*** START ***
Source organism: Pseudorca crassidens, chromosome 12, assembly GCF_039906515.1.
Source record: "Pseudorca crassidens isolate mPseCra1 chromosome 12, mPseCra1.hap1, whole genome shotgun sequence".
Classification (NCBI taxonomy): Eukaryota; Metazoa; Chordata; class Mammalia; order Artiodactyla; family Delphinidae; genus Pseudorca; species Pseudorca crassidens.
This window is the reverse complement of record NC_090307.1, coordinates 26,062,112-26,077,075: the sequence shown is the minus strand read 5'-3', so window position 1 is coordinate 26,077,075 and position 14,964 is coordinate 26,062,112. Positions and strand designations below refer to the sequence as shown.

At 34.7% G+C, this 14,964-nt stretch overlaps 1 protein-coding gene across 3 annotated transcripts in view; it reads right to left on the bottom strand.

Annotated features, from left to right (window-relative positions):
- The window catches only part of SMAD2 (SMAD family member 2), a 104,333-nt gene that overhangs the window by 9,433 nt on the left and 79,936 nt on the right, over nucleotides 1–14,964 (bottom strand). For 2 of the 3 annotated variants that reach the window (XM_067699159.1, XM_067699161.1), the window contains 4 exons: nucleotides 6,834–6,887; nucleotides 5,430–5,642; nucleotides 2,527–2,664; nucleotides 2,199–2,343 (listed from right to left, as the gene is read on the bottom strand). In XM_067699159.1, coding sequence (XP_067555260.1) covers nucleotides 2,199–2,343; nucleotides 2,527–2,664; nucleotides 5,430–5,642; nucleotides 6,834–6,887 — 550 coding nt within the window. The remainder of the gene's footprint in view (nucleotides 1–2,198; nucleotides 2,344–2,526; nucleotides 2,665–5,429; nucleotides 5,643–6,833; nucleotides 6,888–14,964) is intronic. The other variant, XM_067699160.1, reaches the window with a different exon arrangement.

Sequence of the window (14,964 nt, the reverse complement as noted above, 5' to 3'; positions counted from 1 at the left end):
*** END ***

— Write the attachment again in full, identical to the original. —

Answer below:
Source organism: Pseudorca crassidens, chromosome 12, assembly GCF_039906515.1.
Source record: "Pseudorca crassidens isolate mPseCra1 chromosome 12, mPseCra1.hap1, whole genome shotgun sequence".
Classification (NCBI taxonomy): Eukaryota; Metazoa; Chordata; class Mammalia; order Artiodactyla; family Delphinidae; genus Pseudorca; species Pseudorca crassidens.
This window is the reverse complement of record NC_090307.1, coordinates 26,062,112-26,077,075: the sequence shown is the minus strand read 5'-3', so window position 1 is coordinate 26,077,075 and position 14,964 is coordinate 26,062,112. Positions and strand designations below refer to the sequence as shown.

At 34.7% G+C, this 14,964-nt stretch overlaps 1 protein-coding gene across 3 annotated transcripts in view; it reads right to left on the bottom strand.

Annotated features, from left to right (window-relative positions):
- The window catches only part of SMAD2 (SMAD family member 2), a 104,333-nt gene that overhangs the window by 9,433 nt on the left and 79,936 nt on the right, over nucleotides 1–14,964 (bottom strand). For 2 of the 3 annotated variants that reach the window (XM_067699159.1, XM_067699161.1), the window contains 4 exons: nucleotides 6,834–6,887; nucleotides 5,430–5,642; nucleotides 2,527–2,664; nucleotides 2,199–2,343 (listed from right to left, as the gene is read on the bottom strand). In XM_067699159.1, coding sequence (XP_067555260.1) covers nucleotides 2,199–2,343; nucleotides 2,527–2,664; nucleotides 5,430–5,642; nucleotides 6,834–6,887 — 550 coding nt within the window. The remainder of the gene's footprint in view (nucleotides 1–2,198; nucleotides 2,344–2,526; nucleotides 2,665–5,429; nucleotides 5,643–6,833; nucleotides 6,888–14,964) is intronic. The other variant, XM_067699160.1, reaches the window with a different exon arrangement.

Sequence of the window (14,964 nt, the reverse complement as noted above, 5' to 3'; positions counted from 1 at the left end):